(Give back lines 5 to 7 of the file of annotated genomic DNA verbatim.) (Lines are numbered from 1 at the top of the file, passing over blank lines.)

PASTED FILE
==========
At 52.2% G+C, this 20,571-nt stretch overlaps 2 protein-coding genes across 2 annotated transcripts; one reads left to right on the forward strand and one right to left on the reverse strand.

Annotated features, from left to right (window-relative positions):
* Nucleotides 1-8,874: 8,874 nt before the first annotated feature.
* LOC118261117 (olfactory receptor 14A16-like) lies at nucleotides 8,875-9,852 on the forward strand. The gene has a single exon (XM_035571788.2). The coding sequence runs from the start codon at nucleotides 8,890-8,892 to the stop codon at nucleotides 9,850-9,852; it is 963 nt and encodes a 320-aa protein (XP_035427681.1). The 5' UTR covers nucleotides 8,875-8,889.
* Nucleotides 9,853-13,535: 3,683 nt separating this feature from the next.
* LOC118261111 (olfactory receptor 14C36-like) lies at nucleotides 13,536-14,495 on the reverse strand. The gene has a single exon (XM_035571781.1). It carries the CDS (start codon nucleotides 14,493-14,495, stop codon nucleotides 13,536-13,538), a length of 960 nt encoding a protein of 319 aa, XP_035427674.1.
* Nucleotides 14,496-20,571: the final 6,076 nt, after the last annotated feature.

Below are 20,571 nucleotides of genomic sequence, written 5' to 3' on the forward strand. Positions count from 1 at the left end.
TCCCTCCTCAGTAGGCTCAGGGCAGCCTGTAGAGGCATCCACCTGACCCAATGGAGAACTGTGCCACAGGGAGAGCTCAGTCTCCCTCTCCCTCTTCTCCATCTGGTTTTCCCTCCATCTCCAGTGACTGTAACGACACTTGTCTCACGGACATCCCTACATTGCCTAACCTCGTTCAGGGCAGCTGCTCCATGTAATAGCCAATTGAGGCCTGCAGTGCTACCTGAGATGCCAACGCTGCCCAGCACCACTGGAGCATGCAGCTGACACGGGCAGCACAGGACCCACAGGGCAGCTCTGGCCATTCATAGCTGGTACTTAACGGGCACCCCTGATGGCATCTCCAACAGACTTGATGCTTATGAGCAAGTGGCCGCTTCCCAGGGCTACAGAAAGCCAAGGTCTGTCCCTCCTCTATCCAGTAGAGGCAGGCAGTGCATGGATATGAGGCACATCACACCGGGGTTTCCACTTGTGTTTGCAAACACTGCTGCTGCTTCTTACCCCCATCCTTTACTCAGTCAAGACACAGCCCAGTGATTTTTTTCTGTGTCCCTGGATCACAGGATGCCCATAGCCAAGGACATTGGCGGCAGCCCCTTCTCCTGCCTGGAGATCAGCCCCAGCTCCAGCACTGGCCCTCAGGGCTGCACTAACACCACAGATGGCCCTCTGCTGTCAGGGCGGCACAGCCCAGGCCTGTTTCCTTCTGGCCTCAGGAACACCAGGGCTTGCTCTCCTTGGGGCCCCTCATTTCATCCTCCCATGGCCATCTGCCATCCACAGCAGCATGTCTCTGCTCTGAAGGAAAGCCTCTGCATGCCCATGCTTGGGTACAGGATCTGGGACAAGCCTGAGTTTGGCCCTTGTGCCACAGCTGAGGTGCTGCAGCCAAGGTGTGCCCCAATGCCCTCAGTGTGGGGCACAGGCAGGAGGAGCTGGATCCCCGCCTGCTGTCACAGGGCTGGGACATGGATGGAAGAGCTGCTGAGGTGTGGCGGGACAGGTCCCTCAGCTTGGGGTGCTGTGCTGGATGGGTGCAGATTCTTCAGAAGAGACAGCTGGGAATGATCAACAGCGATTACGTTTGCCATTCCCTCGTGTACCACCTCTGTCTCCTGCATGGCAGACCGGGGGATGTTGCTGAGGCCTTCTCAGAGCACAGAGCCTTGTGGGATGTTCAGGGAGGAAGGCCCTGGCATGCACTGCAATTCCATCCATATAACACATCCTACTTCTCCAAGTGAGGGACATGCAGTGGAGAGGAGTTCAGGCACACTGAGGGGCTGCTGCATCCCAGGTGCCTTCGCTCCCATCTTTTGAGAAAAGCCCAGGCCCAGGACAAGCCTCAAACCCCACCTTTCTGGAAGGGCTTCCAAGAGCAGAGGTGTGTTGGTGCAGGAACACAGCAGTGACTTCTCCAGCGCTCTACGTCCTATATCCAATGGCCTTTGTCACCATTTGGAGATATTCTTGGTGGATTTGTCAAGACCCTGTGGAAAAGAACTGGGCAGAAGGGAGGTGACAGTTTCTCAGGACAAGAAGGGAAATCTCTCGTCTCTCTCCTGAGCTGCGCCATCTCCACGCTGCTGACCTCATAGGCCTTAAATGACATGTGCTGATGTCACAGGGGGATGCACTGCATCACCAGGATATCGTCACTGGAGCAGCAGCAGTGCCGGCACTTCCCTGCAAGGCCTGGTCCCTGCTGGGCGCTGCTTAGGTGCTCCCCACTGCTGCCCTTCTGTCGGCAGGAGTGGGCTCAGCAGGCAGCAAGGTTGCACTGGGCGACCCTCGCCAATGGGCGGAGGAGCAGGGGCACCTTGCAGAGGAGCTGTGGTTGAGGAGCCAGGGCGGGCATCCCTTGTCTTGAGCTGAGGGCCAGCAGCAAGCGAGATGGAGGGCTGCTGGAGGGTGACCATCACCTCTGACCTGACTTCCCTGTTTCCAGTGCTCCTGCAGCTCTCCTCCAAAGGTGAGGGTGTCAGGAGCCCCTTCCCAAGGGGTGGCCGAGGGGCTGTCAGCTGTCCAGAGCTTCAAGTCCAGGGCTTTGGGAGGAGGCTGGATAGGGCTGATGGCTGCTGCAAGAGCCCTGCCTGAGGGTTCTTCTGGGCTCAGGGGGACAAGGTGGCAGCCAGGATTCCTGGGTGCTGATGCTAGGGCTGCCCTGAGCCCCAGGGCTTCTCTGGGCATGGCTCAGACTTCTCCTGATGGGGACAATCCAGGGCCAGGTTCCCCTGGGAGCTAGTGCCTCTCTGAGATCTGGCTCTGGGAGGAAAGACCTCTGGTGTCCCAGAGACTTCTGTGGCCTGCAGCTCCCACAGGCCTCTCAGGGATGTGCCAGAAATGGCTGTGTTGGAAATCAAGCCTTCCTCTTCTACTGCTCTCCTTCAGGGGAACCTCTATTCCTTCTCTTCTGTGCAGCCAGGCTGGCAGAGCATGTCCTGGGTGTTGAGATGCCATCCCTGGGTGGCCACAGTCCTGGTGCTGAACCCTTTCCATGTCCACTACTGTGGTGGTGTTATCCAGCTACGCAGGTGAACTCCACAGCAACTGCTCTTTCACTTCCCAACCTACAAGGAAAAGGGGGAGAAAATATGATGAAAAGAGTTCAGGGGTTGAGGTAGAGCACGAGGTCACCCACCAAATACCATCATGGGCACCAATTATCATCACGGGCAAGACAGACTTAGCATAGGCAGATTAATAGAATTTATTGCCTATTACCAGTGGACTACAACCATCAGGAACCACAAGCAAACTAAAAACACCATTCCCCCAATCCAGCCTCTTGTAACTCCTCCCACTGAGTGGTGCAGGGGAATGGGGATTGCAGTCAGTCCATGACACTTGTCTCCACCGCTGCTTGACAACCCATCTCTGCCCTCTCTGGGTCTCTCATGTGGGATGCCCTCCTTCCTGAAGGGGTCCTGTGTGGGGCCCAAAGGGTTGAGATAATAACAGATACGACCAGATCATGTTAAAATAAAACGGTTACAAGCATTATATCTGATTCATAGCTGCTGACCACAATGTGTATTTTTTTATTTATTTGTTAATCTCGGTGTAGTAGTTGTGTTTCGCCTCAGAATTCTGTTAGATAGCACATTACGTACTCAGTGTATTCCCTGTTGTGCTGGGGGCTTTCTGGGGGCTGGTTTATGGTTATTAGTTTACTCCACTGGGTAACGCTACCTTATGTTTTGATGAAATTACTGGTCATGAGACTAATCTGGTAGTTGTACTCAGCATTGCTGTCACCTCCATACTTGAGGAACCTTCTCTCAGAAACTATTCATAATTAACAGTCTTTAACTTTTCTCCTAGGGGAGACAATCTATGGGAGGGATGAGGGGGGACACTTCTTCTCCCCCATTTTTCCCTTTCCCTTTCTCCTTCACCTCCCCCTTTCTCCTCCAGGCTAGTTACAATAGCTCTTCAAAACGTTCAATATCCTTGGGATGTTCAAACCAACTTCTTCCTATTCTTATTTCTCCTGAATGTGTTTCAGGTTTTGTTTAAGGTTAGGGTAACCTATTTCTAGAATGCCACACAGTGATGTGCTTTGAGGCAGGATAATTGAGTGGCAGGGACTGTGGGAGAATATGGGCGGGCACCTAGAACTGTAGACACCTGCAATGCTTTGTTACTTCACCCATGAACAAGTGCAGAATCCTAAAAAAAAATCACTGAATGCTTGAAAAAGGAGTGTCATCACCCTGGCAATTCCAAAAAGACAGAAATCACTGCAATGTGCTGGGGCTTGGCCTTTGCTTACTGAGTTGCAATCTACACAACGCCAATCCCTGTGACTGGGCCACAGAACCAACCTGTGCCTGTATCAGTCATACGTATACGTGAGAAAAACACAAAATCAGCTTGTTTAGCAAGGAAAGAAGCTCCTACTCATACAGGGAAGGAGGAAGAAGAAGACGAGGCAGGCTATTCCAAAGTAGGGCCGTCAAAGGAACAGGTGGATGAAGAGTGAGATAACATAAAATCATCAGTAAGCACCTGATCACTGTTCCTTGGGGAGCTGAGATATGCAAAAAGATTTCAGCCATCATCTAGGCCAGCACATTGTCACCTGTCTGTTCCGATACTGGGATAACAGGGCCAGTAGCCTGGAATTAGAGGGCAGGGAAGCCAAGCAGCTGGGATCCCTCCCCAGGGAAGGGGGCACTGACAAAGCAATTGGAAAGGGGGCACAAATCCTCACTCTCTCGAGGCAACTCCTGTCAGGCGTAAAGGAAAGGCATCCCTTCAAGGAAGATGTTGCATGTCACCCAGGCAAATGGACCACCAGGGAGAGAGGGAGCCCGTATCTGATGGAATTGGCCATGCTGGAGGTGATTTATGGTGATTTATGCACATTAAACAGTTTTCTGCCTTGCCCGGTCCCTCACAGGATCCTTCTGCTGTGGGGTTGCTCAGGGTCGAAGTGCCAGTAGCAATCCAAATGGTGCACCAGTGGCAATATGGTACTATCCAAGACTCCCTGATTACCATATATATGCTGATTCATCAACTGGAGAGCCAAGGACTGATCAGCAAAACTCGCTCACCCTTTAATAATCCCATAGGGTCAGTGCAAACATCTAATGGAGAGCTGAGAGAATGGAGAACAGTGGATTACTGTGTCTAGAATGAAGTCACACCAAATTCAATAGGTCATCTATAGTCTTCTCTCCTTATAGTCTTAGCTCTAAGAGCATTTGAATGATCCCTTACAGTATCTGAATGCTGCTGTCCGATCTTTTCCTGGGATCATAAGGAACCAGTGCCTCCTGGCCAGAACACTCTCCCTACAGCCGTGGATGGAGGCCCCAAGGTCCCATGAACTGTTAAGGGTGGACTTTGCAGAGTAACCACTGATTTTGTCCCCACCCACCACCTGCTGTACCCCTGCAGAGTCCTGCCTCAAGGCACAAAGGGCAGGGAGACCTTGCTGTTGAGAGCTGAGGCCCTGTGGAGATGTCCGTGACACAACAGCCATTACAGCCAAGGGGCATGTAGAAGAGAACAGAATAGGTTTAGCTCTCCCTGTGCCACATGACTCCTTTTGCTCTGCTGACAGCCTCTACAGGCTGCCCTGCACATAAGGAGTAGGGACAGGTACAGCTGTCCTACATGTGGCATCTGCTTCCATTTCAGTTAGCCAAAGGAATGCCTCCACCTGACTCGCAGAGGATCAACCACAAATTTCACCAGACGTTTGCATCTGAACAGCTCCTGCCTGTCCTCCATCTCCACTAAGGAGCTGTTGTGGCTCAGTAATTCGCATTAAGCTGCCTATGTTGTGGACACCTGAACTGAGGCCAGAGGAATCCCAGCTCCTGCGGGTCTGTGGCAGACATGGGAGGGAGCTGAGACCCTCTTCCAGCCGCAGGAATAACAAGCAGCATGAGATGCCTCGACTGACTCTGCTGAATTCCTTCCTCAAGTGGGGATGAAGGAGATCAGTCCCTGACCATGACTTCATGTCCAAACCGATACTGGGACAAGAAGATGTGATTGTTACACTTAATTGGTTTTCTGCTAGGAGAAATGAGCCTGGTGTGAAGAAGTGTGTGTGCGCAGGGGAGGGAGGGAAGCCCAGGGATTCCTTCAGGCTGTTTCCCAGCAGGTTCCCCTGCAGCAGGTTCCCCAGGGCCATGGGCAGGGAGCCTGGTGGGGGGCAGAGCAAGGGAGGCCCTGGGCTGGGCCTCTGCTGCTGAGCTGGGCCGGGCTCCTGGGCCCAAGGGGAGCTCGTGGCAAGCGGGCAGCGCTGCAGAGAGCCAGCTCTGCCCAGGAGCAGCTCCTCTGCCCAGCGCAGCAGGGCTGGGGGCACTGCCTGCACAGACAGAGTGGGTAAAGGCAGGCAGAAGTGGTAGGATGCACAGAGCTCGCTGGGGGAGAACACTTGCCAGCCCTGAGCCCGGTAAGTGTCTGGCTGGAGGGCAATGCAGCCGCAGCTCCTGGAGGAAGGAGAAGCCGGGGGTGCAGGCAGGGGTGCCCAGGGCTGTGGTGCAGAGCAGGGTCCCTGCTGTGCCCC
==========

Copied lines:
* Nucleotides 9,853-13,535: 3,683 nt separating this feature from the next.
* LOC118261111 (olfactory receptor 14C36-like) lies at nucleotides 13,536-14,495 on the reverse strand. The gene has a single exon (XM_035571781.1). It carries the CDS (start codon nucleotides 14,493-14,495, stop codon nucleotides 13,536-13,538), a length of 960 nt encoding a protein of 319 aa, XP_035427674.1.
* Nucleotides 14,496-20,571: the final 6,076 nt, after the last annotated feature.